CALIFORNIA PASSES NEW STATE-WIDE HEALTHCARE INDIVIDUAL MANDATE
Gov. Gavin Newsome, in one of his first acts in office, had proposed a state individual mandate that would require all California residents to obtain health coverage or face a penalty, and having California become the first state in the nation to offer subsidies to individuals and families with income between 400% and 600% of the federal poverty level in an effort to address health insurance affordability issues. Currently, only individuals and families with income between 100% and 400% are eligible for government subsidies for purchasing health insurance through Healthcare.gov or a state-exchange.
Now California has brought its own state individual mandate closer to reality in 2020 with the passage of state legislation.
The new legislation establishes a state-wide Minimum Essential Coverage Individual Mandate. The new mandate, effective January 1, 2020, would require California residents, and any spouse or dependent, to enroll in qualified insurance coverage for each month of the year, with exemptions for individuals on the basis of financial hardship or religious beliefs as determined by the state’s healthcare exchange, Covered California. It includes the plan to offer subsidies to individuals and families with income at or below 600% of the federal poverty level in an effort to address health insurance affordability issues, as well as other affordability measures, such as additional premium assistance subsidies.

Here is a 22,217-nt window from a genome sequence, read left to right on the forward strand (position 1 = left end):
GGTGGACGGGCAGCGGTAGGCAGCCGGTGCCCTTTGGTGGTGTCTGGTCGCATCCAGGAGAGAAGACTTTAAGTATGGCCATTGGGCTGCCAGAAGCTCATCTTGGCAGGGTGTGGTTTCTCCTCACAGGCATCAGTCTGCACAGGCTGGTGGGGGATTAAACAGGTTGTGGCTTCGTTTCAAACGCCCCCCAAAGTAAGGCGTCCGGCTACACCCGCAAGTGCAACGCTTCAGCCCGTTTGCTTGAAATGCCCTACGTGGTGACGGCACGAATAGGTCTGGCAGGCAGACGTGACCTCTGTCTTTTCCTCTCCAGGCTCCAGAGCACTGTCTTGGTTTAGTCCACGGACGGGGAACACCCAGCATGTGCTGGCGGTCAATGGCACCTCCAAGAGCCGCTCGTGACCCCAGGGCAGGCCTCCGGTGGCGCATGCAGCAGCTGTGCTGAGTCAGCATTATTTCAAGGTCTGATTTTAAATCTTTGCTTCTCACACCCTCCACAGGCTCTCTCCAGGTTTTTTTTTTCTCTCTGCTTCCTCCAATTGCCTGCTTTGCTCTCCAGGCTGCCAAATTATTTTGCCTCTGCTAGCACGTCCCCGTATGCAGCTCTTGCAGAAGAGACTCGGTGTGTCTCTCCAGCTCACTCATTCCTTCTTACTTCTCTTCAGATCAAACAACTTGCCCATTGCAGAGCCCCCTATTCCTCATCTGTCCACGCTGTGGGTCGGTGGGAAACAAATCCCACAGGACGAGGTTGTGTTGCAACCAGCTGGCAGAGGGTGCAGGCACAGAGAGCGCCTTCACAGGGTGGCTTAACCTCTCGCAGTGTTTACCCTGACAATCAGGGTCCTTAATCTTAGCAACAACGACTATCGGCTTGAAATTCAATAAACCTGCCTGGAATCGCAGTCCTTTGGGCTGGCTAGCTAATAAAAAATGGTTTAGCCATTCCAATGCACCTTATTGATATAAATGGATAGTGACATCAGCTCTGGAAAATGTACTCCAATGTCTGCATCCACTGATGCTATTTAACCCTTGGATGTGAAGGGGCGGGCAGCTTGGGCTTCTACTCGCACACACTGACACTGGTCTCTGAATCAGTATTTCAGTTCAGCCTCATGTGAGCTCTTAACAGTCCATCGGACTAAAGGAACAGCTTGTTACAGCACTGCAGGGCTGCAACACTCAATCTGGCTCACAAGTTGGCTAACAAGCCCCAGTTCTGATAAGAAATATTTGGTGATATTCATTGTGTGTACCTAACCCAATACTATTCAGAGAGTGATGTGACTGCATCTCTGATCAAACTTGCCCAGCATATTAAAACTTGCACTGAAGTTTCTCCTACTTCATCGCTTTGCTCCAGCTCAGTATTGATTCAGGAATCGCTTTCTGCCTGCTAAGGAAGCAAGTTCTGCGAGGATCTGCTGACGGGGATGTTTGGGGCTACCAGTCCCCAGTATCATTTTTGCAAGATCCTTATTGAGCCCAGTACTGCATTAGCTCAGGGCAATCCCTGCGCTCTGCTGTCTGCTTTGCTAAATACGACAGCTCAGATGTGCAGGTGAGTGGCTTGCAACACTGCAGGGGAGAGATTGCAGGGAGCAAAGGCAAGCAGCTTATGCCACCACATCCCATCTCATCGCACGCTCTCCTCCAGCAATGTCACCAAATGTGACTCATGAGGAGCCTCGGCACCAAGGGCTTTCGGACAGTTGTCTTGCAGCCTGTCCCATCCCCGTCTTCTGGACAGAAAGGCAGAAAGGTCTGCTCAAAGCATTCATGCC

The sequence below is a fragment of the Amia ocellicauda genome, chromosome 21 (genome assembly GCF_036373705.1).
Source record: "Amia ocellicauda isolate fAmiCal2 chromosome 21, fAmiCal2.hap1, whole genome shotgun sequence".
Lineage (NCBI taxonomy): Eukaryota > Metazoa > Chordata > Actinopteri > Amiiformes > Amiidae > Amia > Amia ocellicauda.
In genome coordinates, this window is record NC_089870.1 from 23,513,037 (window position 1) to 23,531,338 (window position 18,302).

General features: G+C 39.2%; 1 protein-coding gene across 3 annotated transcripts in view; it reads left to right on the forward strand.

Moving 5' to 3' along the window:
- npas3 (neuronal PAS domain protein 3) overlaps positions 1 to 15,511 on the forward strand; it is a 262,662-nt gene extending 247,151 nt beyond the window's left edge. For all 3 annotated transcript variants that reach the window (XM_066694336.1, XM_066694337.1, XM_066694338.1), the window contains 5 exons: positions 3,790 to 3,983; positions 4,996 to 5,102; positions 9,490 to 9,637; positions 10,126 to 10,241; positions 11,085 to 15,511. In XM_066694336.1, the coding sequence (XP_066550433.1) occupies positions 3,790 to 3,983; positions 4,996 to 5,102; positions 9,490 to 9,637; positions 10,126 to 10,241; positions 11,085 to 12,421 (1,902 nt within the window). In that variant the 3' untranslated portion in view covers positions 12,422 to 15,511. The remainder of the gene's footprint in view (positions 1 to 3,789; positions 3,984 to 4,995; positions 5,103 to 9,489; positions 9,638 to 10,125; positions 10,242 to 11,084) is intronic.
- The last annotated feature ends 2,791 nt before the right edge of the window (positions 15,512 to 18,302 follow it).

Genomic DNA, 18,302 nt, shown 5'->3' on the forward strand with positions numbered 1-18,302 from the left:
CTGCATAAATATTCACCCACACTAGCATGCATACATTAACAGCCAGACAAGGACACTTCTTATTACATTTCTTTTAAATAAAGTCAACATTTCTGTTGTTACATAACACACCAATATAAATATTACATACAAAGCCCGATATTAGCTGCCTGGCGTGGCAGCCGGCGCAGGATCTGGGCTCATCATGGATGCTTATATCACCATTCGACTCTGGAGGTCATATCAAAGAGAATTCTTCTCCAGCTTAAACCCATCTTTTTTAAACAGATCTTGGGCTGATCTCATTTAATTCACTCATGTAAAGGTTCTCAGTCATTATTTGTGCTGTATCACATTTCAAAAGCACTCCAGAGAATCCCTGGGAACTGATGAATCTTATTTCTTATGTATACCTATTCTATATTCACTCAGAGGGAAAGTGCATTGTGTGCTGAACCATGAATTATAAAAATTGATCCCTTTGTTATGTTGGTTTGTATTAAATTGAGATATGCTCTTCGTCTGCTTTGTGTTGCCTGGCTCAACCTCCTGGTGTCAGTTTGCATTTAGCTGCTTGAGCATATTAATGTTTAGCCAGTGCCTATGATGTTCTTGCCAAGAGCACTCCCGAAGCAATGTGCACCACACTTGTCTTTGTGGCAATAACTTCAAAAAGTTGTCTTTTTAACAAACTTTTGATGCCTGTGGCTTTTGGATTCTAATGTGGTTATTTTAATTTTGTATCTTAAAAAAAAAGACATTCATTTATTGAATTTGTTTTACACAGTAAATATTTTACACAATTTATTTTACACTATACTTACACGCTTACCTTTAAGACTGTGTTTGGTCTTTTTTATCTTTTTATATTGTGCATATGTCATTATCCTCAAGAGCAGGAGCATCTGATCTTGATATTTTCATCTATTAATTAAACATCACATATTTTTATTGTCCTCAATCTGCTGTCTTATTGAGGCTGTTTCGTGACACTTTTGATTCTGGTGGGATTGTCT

The bill would impose an Individual Shared Responsibility Penalty on state residents who fail to maintain Minimum Essential Coverage, as determined and collected by the state’s Franchise Tax Board, in collaboration with Covered California. It is anticipated that penalty collections will be the primary source of funding for the annual budget of $1.5 billion for the next three years established for the initiative.